What a treat it was to have summer-like weather for nearly a month now. Luckily the plants at The Hub Garden Project are mostly inside, because those chilly winter temperatures are coming back lately these evenings. Posted is a picture of our plot at the moment. All of the plants are tucked in under row-cover to keep the plants a little bit warmer as the cool nights continue. Under the covers includes mostly hardy crops including beets, carrots, spinach, mixed greens, radishes, white turnips, and cauliflower. Most of those crops would do just fine in colder temperatures, but covering them takes a bit of stress away and will help the crops to be abundant earlier in the season.
As the season progresses and temperatures rise again, it will be very exciting to share more information on what is going on in the garden. Keep looking out for opportunities to get involved. Always feel free to contact us if you have experience to share or thirst for knowledge about growing your own food.
After a fun and productive meeting with Kathy Anderson and Laura Colero from ANESU food services, we are excited to be launching a collaborative cooking program during Summer break. Once a week Laura will be joining us to take a walk through the garden and see what fun ingredients we can make into a meal for all Hub participants and anyone else that would like to share a meal with us. We will devise a plan and gather other food items and reconvene on Thursday for our cooking class.
This means that we have lots of fun activities to participate in at the Hub. Mondays and Wednesdays send your kids, or join us yourselves to harvest fresh food from the garden. We will be learning the process of growing your own food and then bringing it right into the kitchen. Which brings us to Thursday when you all can come cook with us or send your children who have a passion for cooking to come help us out. This program gives us a great opportunity to see the rewards of our own efforts and then share it with our friends in the community.
Keep us in mind if you have any kitchen supplies that you might want to donate. We could use:
*Good quality sharp kitchen knives.
We will also need some outdoor gear to help us harvest on the rainy days. Help us out by donating gently used:
Thank you all, as always. We are continuously taking in donations of beautiful mature plant starts thanks to a supportive community member. We are also getting lots of hands in the garden to help make it what it is. The Hub Garden Project would not exist without the help of this community and their youth. We cannot wait to start giving it back.
It takes a bit of ingenuity to gather all of the elements together to make a project like the Garden Project at the Hub really work. Having come from out of state to take on this project as an AmeriCorps while balancing adapting to a new place, it has certainly taken a bit more time than one would have hoped. The Garden Project is so glad to be at a point where the community is really coming together to make it all possible. We have received many donations in the last couple of weeks that are really keeping us moving forward.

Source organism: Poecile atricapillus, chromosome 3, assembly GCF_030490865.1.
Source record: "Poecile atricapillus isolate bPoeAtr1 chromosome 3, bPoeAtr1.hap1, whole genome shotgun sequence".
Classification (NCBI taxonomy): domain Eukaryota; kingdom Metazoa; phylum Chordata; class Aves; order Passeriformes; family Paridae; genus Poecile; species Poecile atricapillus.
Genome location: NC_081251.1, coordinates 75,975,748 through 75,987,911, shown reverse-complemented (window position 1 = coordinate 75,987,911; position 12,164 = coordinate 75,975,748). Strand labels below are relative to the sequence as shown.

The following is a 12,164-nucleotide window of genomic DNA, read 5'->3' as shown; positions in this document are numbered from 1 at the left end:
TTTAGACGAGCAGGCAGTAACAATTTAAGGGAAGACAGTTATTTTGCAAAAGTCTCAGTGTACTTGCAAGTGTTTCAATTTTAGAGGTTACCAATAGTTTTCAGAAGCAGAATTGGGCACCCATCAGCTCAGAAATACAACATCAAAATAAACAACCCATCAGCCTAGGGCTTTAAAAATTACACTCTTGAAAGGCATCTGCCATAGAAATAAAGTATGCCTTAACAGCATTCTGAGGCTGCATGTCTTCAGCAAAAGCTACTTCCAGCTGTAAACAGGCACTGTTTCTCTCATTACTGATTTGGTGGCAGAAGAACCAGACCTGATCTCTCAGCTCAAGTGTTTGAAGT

Some donors we would like to highlight include Sally Burrell, Karla Flanders, Ernie Senecal, Ash Smith, and Min Brown. Sally contributed all of the potting soil that we may need and is assisting us by donating a bunch of mason jars. This expands our capacity for canning and sprouting portions of our programming. Karla and her family have offered to contribute 1 dozen local eggs to our program every week! This will help us incorporate our produce into breakfast meals and discuss the benefits of local eggs. Ernie dropped off and picked up a tiller to get our garden bed all prepped. This helped us expedite starting the garden. Ash stopped by and dropped off plant starts from Burnt Rock Farm that they were not going to use. With his continued support we will be able to flesh out the garden in places we otherwise wouldn’t have the capacity to fill. Finally, just today Min stopped by looking to see the garden and we naturally fell into a process of pulling roots in the bed to aid in tilling.
While finding time to piece this blurb together more and more thanks were being added to our list. This is the kind of community that will make something like this possible. We are overflowing with gratitude for this community and look forward to continued collaboration.
We have a lot to be thankful for here at The Garden Project. On this sunny day we were finally able to make our first soil blocks and get our seeds going. We have been pushing hard to get this all together and it feels really great to be out gettin’ our hands dirty. In the soil blocks seen above we have started cucumbers, summer squash, kale, beets and broccoli. Some of these may be a tad late but we have high hopes for growth. We also hope to have extra starts as we have a higher capacity to make starts than space to plant. Stay tuned for more updates with gratitude, donation-requests, free produce, and volunteer opportunities.
And this time, it’s only two days! So if you want $100, all you have to do is be at The Hub on April 20th and 21st from 10AM to 6PM (it may take way less time each day) and learn about sexual health! At the end, you’ll get $100!
E-mail firstname.lastname@example.org for more info and to sign up!
Brian will lead a hike to Bristol Ledges on April 22nd (we’ll be meeting at the Hub at noon)!
A short but steep hike with an ascent of 960 feet; incredible views of Bristol and the Champlain Valley and bound to be tons of fun!
Don’t miss this adventure, make sure to bring a water bottle!
That’s right! The Hub is having another LOCK-IN. APRIL 23RD INTO APRIL 24TH!
That’s a full night of:
hide and seek
It starts at 9PM and goes until 9AM Friday morning. Once the doors lock there is no getting back in! You’ll have to fill out a permission slip so don’t hesitate! We will limit this to 25 people. FIRST COME, FIRST SERVE.